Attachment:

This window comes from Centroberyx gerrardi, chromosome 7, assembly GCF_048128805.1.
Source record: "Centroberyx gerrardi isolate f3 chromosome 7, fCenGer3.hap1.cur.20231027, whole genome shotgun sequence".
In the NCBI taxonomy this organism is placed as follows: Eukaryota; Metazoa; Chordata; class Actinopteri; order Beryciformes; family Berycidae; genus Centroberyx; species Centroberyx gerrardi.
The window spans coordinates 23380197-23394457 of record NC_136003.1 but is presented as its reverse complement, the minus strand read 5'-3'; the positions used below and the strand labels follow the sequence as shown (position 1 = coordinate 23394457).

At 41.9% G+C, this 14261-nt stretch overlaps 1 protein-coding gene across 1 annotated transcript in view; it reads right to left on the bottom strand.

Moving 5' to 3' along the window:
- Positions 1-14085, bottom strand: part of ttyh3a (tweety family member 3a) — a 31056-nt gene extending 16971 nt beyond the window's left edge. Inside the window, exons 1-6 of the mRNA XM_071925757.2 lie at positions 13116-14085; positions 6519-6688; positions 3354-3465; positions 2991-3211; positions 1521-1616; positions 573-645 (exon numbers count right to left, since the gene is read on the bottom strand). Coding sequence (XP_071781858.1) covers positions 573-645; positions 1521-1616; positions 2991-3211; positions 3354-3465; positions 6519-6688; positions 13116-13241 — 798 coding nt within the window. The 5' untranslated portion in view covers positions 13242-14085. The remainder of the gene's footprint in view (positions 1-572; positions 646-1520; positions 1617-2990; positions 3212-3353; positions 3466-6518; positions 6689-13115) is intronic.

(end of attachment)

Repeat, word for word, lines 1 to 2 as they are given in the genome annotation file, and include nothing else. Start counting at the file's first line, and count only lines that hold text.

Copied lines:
This window comes from Centroberyx gerrardi, chromosome 7, assembly GCF_048128805.1.
Source record: "Centroberyx gerrardi isolate f3 chromosome 7, fCenGer3.hap1.cur.20231027, whole genome shotgun sequence".